Organizers of the Women’s March in Eureka, California have put off their plans to hold a rally this month due to a lack of diversity.

Organizer Beth Ann Wylie posted a statement to Facebook saying that the leadership of the local Women’s March group in Humboldt County, California was too white in order to adequately represent the interests of all women, and that the January 19 event would be put on hold until leadership could be more inclusive of LGBT women and women of color.

“Up to this point, the participants have been overwhelmingly white, lacking representation from several perspectives in our community. Instead of pushing forward with crucial voices absent, the organizing team will take time for more outreach,” Wylie’s statement read. “Our goal is that planning will continue and we will be successful in creating an event that will build power and community engagement through connection between women that seek to improve the lives of all in our community.”

The statement drew both praise and scorn from group members.

“Our crowd wasn’t brown enough? Wasn’t queer enough? Wasn’t transgender enough?” Commented Noel Boquet.

“Organizers have let themselves be duped,” Terri Selfridge wrote in the comments. “What kind of crowd do they expect when you have 77.86% of the population being White? Organizers PLEASE RECONSIDER!!!”

“The amount of white women snarling angrily at an attempt to further diversify the event is a huge indicator as to why this was such an important move,” wrote Robyn Moreno. “I respect the organizers for their decision and I’m proud of their choice to make certain that the Eureka March is that of inclusivity.”

“I applaud the decision,” wrote commenter Barbara J Kilian, who is white. “I have boycotted the march since the beginning as it has been a process that by default has incorporated institutional racism, transphobia and a lack of support of sex workers… Even in this small space, whites are NOT creating space for those who are trying to speak and are instead focused only on their own sense of injustice. This group LISTENED to community members.”

As I wrote last year for Grit Post, the Women’s March in many communities across the country is not seen as a space inclusive and welcoming to all women, and is instead viewed as a space for white cisgendered women. And the depiction of mainstream feminism as something that is by, of, and for white women is not consistent with the actual history of women-led movements for social justice.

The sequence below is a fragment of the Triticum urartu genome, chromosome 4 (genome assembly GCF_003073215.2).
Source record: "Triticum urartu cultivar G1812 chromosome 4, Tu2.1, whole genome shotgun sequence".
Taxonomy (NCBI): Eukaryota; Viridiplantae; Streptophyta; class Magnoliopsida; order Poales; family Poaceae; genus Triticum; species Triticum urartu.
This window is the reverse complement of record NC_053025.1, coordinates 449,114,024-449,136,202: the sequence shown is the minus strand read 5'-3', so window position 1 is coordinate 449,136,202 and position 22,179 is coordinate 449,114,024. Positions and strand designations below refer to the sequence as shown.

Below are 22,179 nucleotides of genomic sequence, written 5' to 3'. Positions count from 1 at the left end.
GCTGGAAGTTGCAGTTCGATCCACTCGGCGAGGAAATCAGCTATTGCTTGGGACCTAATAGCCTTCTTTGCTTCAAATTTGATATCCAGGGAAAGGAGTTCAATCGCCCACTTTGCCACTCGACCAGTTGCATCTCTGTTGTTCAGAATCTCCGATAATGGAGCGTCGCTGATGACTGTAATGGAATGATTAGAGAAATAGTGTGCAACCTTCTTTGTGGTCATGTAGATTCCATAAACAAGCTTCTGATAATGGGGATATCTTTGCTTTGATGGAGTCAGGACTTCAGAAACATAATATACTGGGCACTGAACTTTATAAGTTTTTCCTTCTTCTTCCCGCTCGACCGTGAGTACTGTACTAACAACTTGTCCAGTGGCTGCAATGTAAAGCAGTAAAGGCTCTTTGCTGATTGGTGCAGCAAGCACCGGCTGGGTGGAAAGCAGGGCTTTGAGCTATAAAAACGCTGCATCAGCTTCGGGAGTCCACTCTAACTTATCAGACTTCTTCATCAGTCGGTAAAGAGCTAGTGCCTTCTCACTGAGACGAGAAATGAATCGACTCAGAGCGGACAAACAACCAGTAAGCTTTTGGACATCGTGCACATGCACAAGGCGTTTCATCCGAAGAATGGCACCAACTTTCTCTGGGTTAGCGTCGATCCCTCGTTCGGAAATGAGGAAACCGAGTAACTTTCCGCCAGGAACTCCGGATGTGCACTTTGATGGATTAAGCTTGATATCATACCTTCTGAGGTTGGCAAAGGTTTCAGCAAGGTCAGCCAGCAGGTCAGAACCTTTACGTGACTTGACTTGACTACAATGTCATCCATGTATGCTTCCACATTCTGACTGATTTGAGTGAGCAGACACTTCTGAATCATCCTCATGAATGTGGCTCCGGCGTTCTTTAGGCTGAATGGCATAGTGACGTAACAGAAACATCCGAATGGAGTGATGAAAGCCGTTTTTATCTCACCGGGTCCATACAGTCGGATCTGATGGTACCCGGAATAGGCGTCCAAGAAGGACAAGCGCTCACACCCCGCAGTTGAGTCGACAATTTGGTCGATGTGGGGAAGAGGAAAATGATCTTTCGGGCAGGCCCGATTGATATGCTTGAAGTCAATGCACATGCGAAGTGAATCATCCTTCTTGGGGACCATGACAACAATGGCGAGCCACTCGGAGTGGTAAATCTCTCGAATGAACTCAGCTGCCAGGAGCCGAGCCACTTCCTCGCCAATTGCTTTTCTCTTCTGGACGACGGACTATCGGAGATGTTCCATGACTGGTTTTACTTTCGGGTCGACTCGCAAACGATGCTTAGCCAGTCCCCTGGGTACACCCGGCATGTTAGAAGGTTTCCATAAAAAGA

As Teen Vogue wrote in 2017, the Women’s Suffrage movement deliberately excluded black women who were fighting for the right to vote. A New York Times article that came out shortly after the inaugural Women’s March talked specifically about the rift between white feminists and women of color who have been silenced and dismissed.

Since 2017, the Women’s March has been a day in which women and their male allies march across the country (and indeed, around the world) in support of policies that uphold and support women and their families. The initial women’s march took place the day after President Trump’s inauguration, and was widely viewed as the most well-attended national public demonstration in U.S. history with as many as four million marching in the U.S. alone.


Shara Smith is publisher of Grit Post. She writes about politics, economics, and social justice issues. Her background is in communications and management. She founded Grit Post after a long career in academia and the nonprofit sector. Follow her on Twitter @writershara or email her at info AT gritpost DOT com.

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